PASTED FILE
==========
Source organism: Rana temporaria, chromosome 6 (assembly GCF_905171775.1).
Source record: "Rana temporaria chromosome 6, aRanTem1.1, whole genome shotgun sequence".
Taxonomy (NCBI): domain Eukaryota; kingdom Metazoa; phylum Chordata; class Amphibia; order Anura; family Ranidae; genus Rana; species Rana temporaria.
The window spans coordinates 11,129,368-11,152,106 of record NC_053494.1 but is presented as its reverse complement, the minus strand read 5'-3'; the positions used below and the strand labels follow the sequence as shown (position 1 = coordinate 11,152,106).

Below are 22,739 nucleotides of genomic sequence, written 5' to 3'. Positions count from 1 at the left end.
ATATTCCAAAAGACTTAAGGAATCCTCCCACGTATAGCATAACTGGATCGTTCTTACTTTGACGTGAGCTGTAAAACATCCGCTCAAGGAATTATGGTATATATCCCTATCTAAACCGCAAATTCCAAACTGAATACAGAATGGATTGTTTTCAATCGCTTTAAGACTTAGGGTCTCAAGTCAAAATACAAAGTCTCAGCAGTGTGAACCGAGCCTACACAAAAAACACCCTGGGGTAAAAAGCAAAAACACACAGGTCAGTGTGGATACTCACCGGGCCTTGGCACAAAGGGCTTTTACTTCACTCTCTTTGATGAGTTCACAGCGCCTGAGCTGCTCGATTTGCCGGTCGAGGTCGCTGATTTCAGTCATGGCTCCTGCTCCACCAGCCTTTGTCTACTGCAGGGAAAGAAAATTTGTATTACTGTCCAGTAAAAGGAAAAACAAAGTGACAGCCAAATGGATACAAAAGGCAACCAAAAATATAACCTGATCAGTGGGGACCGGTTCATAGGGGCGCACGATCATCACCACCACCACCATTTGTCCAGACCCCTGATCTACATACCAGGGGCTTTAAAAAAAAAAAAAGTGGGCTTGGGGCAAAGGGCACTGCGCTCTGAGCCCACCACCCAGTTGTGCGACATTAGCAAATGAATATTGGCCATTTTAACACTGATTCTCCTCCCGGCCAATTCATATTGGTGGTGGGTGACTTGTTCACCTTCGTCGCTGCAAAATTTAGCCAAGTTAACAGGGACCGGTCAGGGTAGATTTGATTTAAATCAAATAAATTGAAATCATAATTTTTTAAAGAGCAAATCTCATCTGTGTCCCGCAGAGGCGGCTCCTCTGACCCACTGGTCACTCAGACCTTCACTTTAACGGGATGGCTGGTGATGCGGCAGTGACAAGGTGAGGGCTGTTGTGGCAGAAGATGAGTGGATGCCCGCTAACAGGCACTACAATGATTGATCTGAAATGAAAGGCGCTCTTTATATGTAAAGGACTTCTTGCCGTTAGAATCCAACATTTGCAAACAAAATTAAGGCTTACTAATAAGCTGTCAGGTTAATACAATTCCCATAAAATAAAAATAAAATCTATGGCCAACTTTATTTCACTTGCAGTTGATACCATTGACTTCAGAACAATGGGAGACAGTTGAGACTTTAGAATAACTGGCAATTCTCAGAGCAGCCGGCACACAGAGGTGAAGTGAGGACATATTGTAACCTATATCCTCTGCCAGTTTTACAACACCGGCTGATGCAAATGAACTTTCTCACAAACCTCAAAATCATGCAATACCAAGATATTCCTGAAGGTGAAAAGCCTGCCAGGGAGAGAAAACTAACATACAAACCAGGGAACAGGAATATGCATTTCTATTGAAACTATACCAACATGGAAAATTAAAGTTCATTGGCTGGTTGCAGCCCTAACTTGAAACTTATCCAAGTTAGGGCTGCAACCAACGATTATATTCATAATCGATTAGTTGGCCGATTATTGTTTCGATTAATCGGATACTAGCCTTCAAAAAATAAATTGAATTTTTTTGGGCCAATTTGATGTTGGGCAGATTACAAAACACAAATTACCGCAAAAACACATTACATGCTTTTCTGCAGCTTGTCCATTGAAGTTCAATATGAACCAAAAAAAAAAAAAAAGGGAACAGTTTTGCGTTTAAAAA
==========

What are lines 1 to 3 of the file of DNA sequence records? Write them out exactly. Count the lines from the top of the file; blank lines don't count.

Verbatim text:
Source organism: Rana temporaria, chromosome 6 (assembly GCF_905171775.1).
Source record: "Rana temporaria chromosome 6, aRanTem1.1, whole genome shotgun sequence".
Taxonomy (NCBI): domain Eukaryota; kingdom Metazoa; phylum Chordata; class Amphibia; order Anura; family Ranidae; genus Rana; species Rana temporaria.